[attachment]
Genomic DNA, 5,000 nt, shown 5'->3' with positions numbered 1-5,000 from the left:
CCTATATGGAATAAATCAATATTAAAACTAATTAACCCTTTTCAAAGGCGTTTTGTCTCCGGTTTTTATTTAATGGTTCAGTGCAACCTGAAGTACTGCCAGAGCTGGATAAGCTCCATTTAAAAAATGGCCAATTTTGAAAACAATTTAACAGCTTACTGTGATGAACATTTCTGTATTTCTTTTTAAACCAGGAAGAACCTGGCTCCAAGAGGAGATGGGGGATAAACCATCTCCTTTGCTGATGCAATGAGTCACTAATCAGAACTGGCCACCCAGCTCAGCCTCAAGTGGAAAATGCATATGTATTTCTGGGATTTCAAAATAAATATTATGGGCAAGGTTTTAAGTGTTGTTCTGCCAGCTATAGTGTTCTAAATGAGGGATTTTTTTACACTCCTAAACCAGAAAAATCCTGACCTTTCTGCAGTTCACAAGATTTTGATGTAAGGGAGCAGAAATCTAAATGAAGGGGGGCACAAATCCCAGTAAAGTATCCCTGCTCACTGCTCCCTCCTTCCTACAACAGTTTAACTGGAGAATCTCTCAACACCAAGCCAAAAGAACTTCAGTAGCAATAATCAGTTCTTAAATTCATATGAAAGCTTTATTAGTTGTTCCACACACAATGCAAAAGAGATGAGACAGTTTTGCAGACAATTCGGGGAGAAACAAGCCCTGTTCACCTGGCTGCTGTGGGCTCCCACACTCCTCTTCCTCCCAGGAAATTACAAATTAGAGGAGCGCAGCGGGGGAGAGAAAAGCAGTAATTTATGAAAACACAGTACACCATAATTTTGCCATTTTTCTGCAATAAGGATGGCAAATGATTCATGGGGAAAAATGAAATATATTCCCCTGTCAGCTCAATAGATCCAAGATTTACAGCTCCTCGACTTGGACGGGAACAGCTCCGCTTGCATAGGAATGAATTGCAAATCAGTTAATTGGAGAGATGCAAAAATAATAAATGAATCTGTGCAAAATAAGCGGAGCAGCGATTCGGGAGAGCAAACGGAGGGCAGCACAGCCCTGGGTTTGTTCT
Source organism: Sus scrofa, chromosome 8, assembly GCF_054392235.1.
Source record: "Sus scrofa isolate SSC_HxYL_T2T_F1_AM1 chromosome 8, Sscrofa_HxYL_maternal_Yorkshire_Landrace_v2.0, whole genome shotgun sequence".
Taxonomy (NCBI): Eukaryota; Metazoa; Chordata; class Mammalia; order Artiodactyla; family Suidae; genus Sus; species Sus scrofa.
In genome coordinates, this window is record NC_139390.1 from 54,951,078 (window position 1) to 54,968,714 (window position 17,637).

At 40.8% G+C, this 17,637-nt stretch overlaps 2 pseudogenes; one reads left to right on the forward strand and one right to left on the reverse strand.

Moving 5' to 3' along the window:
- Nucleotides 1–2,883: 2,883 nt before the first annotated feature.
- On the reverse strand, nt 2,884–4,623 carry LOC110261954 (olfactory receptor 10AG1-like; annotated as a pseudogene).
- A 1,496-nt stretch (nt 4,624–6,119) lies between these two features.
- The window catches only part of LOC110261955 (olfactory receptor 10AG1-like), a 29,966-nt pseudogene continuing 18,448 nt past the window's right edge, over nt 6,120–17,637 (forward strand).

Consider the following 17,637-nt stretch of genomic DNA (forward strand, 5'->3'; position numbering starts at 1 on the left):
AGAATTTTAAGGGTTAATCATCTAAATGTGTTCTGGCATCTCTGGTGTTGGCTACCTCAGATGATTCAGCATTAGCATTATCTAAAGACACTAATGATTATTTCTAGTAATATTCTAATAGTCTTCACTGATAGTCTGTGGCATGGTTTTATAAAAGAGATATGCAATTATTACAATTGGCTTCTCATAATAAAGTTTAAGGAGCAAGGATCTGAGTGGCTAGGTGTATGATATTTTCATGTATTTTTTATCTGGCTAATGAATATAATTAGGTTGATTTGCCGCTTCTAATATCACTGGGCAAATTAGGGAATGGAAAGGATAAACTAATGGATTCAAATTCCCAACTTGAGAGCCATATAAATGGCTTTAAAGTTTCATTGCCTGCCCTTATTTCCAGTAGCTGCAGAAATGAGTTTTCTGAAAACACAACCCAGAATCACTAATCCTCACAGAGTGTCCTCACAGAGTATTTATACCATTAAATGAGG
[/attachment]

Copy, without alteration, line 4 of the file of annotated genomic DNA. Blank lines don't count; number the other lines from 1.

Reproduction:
Source record: "Sus scrofa isolate SSC_HxYL_T2T_F1_AM1 chromosome 8, Sscrofa_HxYL_maternal_Yorkshire_Landrace_v2.0, whole genome shotgun sequence".